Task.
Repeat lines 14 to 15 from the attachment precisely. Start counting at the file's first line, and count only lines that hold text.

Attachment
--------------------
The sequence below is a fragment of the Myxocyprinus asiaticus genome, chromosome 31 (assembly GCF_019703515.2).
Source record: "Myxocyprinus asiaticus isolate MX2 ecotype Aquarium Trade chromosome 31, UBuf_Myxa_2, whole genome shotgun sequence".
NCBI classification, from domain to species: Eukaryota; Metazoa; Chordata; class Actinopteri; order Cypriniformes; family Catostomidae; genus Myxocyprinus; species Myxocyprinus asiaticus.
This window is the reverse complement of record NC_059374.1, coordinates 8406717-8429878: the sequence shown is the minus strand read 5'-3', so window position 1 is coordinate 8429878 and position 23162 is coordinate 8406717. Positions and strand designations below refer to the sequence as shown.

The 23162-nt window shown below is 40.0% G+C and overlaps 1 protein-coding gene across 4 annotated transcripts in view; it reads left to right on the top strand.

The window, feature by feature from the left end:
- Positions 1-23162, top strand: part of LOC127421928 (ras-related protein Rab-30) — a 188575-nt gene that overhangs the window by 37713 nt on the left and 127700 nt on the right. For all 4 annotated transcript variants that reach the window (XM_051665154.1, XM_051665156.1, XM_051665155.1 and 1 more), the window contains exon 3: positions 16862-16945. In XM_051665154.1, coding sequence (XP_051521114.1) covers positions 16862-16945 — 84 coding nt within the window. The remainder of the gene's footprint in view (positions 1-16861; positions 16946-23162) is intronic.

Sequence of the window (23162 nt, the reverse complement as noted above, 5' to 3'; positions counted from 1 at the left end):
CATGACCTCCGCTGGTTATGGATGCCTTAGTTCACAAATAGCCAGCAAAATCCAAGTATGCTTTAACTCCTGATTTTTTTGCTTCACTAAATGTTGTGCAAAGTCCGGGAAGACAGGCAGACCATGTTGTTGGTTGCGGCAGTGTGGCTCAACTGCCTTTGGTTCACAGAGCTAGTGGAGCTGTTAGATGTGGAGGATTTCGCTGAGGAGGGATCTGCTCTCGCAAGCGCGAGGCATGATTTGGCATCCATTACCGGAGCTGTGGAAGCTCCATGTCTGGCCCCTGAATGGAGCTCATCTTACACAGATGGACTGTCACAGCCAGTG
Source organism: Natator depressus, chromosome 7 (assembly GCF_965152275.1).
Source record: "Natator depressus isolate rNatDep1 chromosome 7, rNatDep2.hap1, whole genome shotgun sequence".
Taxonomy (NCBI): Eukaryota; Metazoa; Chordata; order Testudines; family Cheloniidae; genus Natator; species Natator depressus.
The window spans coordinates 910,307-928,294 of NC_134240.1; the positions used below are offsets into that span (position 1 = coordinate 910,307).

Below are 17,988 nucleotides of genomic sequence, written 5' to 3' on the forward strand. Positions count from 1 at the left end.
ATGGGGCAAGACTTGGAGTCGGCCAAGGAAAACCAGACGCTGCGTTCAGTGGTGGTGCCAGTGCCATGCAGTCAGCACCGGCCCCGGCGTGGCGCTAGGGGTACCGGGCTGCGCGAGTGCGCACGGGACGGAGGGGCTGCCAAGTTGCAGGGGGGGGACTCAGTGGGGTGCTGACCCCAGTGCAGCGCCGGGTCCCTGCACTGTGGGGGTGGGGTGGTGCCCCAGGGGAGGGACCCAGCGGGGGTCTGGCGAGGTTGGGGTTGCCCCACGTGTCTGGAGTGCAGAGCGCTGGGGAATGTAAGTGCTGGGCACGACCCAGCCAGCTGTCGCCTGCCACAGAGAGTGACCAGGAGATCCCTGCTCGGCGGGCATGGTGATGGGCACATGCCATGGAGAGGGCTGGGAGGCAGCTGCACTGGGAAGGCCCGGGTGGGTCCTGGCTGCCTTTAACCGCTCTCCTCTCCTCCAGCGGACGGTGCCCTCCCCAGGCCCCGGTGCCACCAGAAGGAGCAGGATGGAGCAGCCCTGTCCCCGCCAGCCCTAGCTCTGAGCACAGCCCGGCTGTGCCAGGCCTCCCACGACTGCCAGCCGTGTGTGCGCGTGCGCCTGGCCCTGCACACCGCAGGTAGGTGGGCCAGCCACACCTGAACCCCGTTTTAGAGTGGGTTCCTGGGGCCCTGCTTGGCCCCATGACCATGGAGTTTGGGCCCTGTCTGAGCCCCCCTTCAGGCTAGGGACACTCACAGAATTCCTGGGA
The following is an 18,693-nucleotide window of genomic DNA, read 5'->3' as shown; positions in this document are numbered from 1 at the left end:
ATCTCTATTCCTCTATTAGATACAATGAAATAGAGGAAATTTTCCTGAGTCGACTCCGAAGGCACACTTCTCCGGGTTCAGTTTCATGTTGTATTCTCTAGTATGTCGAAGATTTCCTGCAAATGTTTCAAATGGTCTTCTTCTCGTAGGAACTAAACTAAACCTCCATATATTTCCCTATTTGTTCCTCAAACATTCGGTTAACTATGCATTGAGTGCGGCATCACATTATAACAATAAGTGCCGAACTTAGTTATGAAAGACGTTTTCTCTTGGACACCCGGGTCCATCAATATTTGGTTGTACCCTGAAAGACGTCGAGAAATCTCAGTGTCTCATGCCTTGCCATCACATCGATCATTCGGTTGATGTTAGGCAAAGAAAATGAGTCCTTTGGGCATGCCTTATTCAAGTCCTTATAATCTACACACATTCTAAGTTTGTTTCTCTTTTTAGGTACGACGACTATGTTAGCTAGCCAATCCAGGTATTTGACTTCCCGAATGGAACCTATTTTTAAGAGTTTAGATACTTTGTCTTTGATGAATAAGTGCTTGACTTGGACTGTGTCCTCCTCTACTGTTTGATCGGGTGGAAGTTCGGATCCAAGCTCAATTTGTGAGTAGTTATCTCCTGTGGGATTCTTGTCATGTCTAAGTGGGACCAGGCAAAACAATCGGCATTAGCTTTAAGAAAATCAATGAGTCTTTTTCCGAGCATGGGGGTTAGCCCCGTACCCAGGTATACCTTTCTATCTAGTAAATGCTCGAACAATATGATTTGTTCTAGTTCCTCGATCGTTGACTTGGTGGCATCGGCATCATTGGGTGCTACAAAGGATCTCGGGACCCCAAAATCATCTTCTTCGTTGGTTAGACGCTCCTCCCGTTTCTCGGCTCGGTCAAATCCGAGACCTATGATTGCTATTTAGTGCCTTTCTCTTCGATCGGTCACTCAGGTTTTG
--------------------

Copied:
Below are 17,988 nucleotides of genomic sequence, written 5' to 3' on the forward strand. Positions count from 1 at the left end.
ATGGGGCAAGACTTGGAGTCGGCCAAGGAAAACCAGACGCTGCGTTCAGTGGTGGTGCCAGTGCCATGCAGTCAGCACCGGCCCCGGCGTGGCGCTAGGGGTACCGGGCTGCGCGAGTGCGCACGGGACGGAGGGGCTGCCAAGTTGCAGGGGGGGGACTCAGTGGGGTGCTGACCCCAGTGCAGCGCCGGGTCCCTGCACTGTGGGGGTGGGGTGGTGCCCCAGGGGAGGGACCCAGCGGGGGTCTGGCGAGGTTGGGGTTGCCCCACGTGTCTGGAGTGCAGAGCGCTGGGGAATGTAAGTGCTGGGCACGACCCAGCCAGCTGTCGCCTGCCACAGAGAGTGACCAGGAGATCCCTGCTCGGCGGGCATGGTGATGGGCACATGCCATGGAGAGGGCTGGGAGGCAGCTGCACTGGGAAGGCCCGGGTGGGTCCTGGCTGCCTTTAACCGCTCTCCTCTCCTCCAGCGGACGGTGCCCTCCCCAGGCCCCGGTGCCACCAGAAGGAGCAGGATGGAGCAGCCCTGTCCCCGCCAGCCCTAGCTCTGAGCACAGCCCGGCTGTGCCAGGCCTCCCACGACTGCCAGCCGTGTGTGCGCGTGCGCCTGGCCCTGCACACCGCAGGTAGGTGGGCCAGCCACACCTGAACCCCGTTTTAGAGTGGGTTCCTGGGGCCCTGCTTGGCCCCATGACCATGGAGTTTGGGCCCTGTCTGAGCCCCCCTTCAGGCTAGGGACACTCACAGAATTCCTGGGA